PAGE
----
The Lisbon Treaty's ratification
British public debate on the EU has focused in recent months on the Lisbon Treaty. The central thread running through political and media discussion has been the process of the Treaty's ratification, particularly contentious because of the commitment Mr Blair gave in 2004 to hold a referendum on the Lisbon Treaty’s predecessor, the Constitutional Treaty. Jack Straw MP, then Foreign Secretary, has since conceded that this promise was made to assuage the public "clamour" for a referendum. After the French and Dutch "no" votes, some commentators credited Mr Blair with a tactical success: he had deferred intensive media and political scrutiny of the Constitutional Treaty, perhaps indefinitely, by promising a referendum, correctly calculating that, in the event, it would not be held.
As reported in the previous editions of EU-25/27 Watch on Turkey, developments in the EU receive political and public reactions and national media coverage only when they relate to the accession of Turkey to the EU. The issue of the future of the EU is no exception in this regard. Therefore the debate on EU’s future received public opinion’s attention to the extent that it, in the eyes of the public, was linked to Turkish membership. This means that matters such as those related to the timetable and the technical process for ratification of the Treaty were of no interest to Turks, as Turkey is not expected to ratify the Treaty. Such disinterest in the future of the EU is also aggravated by the fact that Turkish attitude towards the EU in general is growing increasingly sceptical in seeing Turkey in the EU.
Sweden has historically been rather hesitant of far-reaching supranational cooperation within the EU and has to a large extent approached the EU from an intergovernmental perspective. This characterization has been gradually changing in recent years, especially so in the last two years since the centre-right coalition government has been in office. The current government has repeatedly stated that Sweden is to belong to the core of European integration. Among the priorities is of course to get the reform treaty ratified, a treaty that is perceived by the government to be substantially positive. “We are very satisfied with the result”, proclaimed Swedish Prime Minister Fredrik Reinfeldt already after the European Council meeting in June 2007. In the government’s work program for EU affairs for the fall of 2007, it was further noted that it was to be a Swedish priority to work actively for the intergovernmental conference on treaty reform to execute the mandate given by the European Council. The Social Democrats are equally positive to Sweden’s ratification of the treaty and neither the government nor the Social Democrats want a Swedish referendum on the issue. In contrast, as has been the repeatedly the case regarding EU issues in Sweden, the Green Party and the Left Party are of a different opinion.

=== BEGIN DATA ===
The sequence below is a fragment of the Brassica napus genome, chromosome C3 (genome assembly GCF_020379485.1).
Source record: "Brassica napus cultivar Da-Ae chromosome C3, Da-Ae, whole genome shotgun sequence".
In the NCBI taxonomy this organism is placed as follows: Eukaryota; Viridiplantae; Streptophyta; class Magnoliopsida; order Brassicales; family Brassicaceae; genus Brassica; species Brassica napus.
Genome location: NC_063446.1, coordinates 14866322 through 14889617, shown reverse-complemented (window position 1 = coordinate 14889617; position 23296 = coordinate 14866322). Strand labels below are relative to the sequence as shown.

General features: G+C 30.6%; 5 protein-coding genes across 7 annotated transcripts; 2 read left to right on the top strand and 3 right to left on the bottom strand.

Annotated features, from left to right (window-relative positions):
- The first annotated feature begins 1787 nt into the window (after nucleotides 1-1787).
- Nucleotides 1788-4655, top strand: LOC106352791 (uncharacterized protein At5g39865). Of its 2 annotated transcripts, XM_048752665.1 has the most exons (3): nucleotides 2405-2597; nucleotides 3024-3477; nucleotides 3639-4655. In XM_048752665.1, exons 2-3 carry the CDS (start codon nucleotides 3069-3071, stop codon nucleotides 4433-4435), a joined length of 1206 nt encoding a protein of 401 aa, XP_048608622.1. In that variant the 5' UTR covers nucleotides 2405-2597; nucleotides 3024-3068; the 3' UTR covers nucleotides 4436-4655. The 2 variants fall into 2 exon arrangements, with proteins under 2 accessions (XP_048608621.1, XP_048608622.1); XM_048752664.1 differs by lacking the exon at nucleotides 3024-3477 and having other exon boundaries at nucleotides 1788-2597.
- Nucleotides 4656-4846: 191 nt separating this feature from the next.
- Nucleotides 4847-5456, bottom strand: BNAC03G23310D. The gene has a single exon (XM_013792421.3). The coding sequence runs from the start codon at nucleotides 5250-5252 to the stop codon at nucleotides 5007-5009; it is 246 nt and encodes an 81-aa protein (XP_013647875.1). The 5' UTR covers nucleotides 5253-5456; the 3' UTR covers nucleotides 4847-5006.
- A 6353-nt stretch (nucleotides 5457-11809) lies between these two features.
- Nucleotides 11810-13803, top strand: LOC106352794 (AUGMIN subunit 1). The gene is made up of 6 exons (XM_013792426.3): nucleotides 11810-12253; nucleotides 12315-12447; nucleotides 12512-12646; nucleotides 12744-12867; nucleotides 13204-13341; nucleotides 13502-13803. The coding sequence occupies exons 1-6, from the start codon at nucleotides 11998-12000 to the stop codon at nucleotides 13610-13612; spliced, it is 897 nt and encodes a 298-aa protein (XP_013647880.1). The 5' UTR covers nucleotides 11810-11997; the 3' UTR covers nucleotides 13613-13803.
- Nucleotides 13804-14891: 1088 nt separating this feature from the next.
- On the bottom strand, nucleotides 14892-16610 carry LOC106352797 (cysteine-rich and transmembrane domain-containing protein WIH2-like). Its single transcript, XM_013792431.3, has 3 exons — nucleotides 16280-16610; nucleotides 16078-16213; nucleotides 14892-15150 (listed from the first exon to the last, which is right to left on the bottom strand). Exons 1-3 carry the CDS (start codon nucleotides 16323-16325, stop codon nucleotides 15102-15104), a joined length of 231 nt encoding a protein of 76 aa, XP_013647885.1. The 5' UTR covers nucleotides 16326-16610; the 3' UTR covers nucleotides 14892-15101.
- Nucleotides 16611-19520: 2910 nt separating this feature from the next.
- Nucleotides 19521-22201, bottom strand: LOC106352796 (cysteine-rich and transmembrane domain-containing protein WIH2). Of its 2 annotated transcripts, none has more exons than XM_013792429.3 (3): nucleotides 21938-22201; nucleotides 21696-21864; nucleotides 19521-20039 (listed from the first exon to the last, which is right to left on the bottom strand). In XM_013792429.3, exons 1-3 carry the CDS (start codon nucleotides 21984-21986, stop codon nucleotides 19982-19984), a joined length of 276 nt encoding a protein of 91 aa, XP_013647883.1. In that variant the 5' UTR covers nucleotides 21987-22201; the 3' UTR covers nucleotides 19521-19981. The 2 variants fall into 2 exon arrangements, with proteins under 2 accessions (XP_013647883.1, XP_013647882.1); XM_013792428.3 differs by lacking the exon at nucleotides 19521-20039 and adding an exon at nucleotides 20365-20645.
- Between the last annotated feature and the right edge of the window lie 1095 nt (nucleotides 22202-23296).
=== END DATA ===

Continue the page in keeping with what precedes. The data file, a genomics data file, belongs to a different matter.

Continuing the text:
The next Spanish national elections will be held on 9 March 2008, following the dissolution of the current Parliament on 14 January 2008. Thus, the ratification process of the Lisbon Treaty can start only after the formation of the new government resulting from these elections. Obviously, no official timetable for ratification has been announced yet. Alberto Navarro, the current Spanish Secretary for the European Union, declared on 17 January that ratification would not take place until June or July at the earliest. It is, however, unlikely for the entire ratification process to be completed by the new Parliament before the summer and it is even possible for there to be a delay until September or October 2008.
For the Slovenian government, the Lisbon Treaty represents a successful closure of a process which began with the fall of the Berlin Wall and continued with the big-bang enlargement of the EU in 2004, in which Slovenia also played part. Signing of the Lisbon Treaty also ended a period of uncertainty which appeared due to the two negative referenda results in the spring of 2005. The new Treaty brings higher integration of the EU, raises the efficiency of its functioning and brings the Union closer to its citizens. The Lisbon Treaty includes almost all the novelties of the non-ratified Treaty establishing a Constitution for Europe.